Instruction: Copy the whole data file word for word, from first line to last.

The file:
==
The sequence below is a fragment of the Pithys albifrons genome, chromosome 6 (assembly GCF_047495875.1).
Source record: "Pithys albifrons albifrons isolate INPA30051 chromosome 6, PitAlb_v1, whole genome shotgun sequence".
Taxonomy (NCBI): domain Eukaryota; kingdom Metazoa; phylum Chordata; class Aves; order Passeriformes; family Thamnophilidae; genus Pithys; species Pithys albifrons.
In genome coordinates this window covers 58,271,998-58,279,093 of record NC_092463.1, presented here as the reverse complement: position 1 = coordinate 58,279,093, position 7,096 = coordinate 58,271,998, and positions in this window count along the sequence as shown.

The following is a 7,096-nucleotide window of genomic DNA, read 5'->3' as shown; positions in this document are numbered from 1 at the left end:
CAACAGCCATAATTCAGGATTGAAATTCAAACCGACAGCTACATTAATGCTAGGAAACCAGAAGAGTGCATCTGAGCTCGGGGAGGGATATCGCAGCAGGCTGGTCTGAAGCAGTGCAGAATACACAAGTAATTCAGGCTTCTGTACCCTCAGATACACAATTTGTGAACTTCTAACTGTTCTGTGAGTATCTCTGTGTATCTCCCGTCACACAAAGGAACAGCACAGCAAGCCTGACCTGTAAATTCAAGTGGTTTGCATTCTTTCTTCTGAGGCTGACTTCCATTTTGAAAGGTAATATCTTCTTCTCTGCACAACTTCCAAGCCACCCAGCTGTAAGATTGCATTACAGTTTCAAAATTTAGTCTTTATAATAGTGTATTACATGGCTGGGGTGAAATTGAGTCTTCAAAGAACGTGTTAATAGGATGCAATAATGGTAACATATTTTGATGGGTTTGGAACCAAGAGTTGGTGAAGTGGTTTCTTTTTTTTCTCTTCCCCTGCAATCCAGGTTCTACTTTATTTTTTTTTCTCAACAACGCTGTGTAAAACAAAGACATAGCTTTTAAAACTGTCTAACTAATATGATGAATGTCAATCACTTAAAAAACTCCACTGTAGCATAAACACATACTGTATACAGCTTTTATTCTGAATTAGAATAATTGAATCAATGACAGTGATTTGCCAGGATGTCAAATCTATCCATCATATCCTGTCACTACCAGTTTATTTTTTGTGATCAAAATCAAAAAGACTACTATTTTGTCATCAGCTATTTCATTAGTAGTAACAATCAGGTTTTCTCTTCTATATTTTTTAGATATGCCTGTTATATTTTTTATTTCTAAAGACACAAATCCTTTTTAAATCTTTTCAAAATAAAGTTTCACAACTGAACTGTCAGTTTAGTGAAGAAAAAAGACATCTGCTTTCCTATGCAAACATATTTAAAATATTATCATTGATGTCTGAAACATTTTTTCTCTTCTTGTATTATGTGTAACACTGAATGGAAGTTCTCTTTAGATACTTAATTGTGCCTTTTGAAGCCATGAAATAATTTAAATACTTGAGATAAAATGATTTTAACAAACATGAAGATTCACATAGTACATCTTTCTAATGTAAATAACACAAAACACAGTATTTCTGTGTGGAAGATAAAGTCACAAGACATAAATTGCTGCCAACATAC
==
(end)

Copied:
The sequence below is a fragment of the Pithys albifrons genome, chromosome 6 (assembly GCF_047495875.1).
Source record: "Pithys albifrons albifrons isolate INPA30051 chromosome 6, PitAlb_v1, whole genome shotgun sequence".
Taxonomy (NCBI): domain Eukaryota; kingdom Metazoa; phylum Chordata; class Aves; order Passeriformes; family Thamnophilidae; genus Pithys; species Pithys albifrons.
In genome coordinates this window covers 58,271,998-58,279,093 of record NC_092463.1, presented here as the reverse complement: position 1 = coordinate 58,279,093, position 7,096 = coordinate 58,271,998, and positions in this window count along the sequence as shown.

The following is a 7,096-nucleotide window of genomic DNA, read 5'->3' as shown; positions in this document are numbered from 1 at the left end:
CAACAGCCATAATTCAGGATTGAAATTCAAACCGACAGCTACATTAATGCTAGGAAACCAGAAGAGTGCATCTGAGCTCGGGGAGGGATATCGCAGCAGGCTGGTCTGAAGCAGTGCAGAATACACAAGTAATTCAGGCTTCTGTACCCTCAGATACACAATTTGTGAACTTCTAACTGTTCTGTGAGTATCTCTGTGTATCTCCCGTCACACAAAGGAACAGCACAGCAAGCCTGACCTGTAAATTCAAGTGGTTTGCATTCTTTCTTCTGAGGCTGACTTCCATTTTGAAAGGTAATATCTTCTTCTCTGCACAACTTCCAAGCCACCCAGCTGTAAGATTGCATTACAGTTTCAAAATTTAGTCTTTATAATAGTGTATTACATGGCTGGGGTGAAATTGAGTCTTCAAAGAACGTGTTAATAGGATGCAATAATGGTAACATATTTTGATGGGTTTGGAACCAAGAGTTGGTGAAGTGGTTTCTTTTTTTTCTCTTCCCCTGCAATCCAGGTTCTACTTTATTTTTTTTTCTCAACAACGCTGTGTAAAACAAAGACATAGCTTTTAAAACTGTCTAACTAATATGATGAATGTCAATCACTTAAAAAACTCCACTGTAGCATAAACACATACTGTATACAGCTTTTATTCTGAATTAGAATAATTGAATCAATGACAGTGATTTGCCAGGATGTCAAATCTATCCATCATATCCTGTCACTACCAGTTTATTTTTTGTGATCAAAATCAAAAAGACTACTATTTTGTCATCAGCTATTTCATTAGTAGTAACAATCAGGTTTTCTCTTCTATATTTTTTAGATATGCCTGTTATATTTTTTATTTCTAAAGACACAAATCCTTTTTAAATCTTTTCAAAATAAAGTTTCACAACTGAACTGTCAGTTTAGTGAAGAAAAAAGACATCTGCTTTCCTATGCAAACATATTTAAAATATTATCATTGATGTCTGAAACATTTTTTCTCTTCTTGTATTATGTGTAACACTGAATGGAAGTTCTCTTTAGATACTTAATTGTGCCTTTTGAAGCCATGAAATAATTTAAATACTTGAGATAAAATGATTTTAACAAACATGAAGATTCACATAGTACATCTTTCTAATGTAAATAACACAAAACACAGTATTTCTGTGTGGAAGATAAAGTCACAAGACATAAATTGCTGCCAACATAC